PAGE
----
]. Some researchers have questioned the sensitivity of EORTC-30 and CR-38 to detect differences in bowel function [13
]. To overcome limitations of interpreting HRQL based on a total score as was the focus in previous studies, we examined multiple domains simultaneously using MANOVA to account for correlations among the subscales, and we adjusted for multiple comparisons to reduce our type 1 error rate. Consequently, through our analysis using MANOVA, we defined quality of life in a broad, multidimensional manner, instead of focusing individual symptoms or total scores.
Other researchers have used instruments of questionable sensitivity in rectal cancer patients, such as the Short Form-36 Medical Outcomes Survey (SF-36) and the Gastrointestinal Quality of Life Index [14
]. General HRQL instruments, such as the SF-36, RAND's adaptation of the SF-36, and the Nottingham Health Profile, are designed to compare patients across many disease categories and may lead to equivocal results when a single disease is studied [69
Patients with higher stage of disease had lower HRQL in physical and functional scales [42
]. When we stratified our results by patient characteristics, there were no differences in HRQL by gender. Older patients with Stage I cancers receiving adjuvant treatment had worse physical well-being, emotional well-being, and colorectal concerns scores than 23 similar patients who were not receiving adjuvant therapy. These differences exceeded the threshold for a clinically important difference for FACT-C subscales, which has been estimated as 2-3 points [73
]. Since adjuvant treatment is not generally recommended for Stage I patients [28
], it is possible that those who received adjuvant treatment had some indication such as tumor behavior, which placed them at higher risk.
Receipt of chemotherapy was associated with lower HRQL, but we found that HRQL scores improved by approximately 19 months after diagnosis in patients completing both surveys, confirming others' finding that the adverse effects of adjuvant therapy on quality of life are relatively short-lived [9
]. Although tumor location was predictive of type of surgery in the present study, it was not associated with HRQL. Tumor location is a very important variable that is rarely available in population-based studies. It has been postulated to confound the relationship between type of surgery and quality of life in previous research [76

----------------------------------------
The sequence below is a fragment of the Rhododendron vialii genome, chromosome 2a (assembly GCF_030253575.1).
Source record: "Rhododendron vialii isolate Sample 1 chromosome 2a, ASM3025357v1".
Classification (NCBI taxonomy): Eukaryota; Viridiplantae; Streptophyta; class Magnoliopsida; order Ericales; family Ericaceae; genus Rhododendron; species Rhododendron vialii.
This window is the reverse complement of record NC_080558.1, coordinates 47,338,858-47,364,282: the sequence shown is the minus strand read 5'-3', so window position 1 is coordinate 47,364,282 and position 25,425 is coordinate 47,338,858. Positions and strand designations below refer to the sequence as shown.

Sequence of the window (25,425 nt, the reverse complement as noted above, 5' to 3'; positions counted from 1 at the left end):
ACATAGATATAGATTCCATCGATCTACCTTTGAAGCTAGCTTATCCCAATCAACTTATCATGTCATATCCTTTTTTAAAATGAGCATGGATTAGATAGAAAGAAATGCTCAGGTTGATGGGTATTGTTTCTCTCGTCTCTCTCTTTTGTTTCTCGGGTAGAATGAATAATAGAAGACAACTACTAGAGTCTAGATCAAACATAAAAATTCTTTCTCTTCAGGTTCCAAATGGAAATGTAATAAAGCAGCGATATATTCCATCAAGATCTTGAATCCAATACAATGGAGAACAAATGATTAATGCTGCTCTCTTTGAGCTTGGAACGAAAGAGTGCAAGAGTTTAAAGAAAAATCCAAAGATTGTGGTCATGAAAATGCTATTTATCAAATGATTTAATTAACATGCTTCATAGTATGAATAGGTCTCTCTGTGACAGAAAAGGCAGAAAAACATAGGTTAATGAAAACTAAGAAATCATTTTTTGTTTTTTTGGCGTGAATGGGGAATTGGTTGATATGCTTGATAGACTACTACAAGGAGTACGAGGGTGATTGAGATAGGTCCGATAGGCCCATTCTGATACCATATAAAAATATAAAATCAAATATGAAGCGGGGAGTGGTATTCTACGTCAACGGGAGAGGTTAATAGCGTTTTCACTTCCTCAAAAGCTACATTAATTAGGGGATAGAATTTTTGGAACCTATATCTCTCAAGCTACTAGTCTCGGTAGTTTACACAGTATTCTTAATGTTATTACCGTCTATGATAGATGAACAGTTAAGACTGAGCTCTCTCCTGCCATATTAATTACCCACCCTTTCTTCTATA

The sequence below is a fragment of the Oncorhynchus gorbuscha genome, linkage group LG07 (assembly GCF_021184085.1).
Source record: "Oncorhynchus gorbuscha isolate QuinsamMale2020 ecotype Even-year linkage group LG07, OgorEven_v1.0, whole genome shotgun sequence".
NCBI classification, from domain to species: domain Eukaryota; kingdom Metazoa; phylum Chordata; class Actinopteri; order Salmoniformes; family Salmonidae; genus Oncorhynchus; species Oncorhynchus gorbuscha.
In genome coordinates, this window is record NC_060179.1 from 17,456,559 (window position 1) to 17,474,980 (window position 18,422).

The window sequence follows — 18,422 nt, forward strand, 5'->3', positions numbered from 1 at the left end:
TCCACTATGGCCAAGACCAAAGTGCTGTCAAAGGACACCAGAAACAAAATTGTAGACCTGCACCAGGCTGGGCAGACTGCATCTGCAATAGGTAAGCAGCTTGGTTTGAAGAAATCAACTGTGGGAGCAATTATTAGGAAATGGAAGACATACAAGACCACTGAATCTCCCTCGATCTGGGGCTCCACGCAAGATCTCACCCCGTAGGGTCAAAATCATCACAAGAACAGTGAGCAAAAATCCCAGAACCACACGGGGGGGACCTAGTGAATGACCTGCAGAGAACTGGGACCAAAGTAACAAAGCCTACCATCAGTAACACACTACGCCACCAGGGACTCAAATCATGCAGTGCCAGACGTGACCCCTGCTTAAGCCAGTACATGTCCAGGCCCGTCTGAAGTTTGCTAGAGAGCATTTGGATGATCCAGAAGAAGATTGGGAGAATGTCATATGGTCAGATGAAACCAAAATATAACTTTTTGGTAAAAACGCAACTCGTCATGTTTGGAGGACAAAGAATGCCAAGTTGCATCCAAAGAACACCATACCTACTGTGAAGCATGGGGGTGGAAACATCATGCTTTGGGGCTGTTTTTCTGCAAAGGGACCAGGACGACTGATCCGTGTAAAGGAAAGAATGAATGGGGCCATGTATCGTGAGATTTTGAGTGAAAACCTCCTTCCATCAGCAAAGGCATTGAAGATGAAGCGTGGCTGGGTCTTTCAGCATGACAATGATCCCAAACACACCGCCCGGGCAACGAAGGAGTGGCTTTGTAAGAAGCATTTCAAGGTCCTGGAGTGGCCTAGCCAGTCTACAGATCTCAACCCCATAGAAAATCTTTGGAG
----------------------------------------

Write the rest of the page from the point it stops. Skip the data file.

], but our study did not confirm this hypothesis.
In conclusion, we used a validated, multi-dimensional, cancer-specific instrument to assess postoperative HRQL in a population-based sample of patients with rectal cancer, and found neither statistically significant nor clinically meaningful differences based on tumor location or sphincter-sparing surgery. Future large studies should also assess the relation of HRQL to follow-up treatment, comorbid conditions, perceived quality of care, and evolving surgical techniques such as total mesorectal excision [77
]. Further research is also needed to address sexual functioning, because this domain is addressed with only one item in the FACT-C. These studies can help patients and physicians to choose between different treatment regimens, especially when the more aggressive approach does not have a clear survival advantage [81
]. Although this study does not report on data before patients were diagnosed with cancer, this research controls for stage of disease at diagnosis in the MANOVA, which should account for some of the unknown differences in HRQL due to disease rather than treatment. Studies of HRQL will help physicians and their patients to make more informed decisions regarding choice of treatment, based on realistic patient expectations of symptoms and limitations.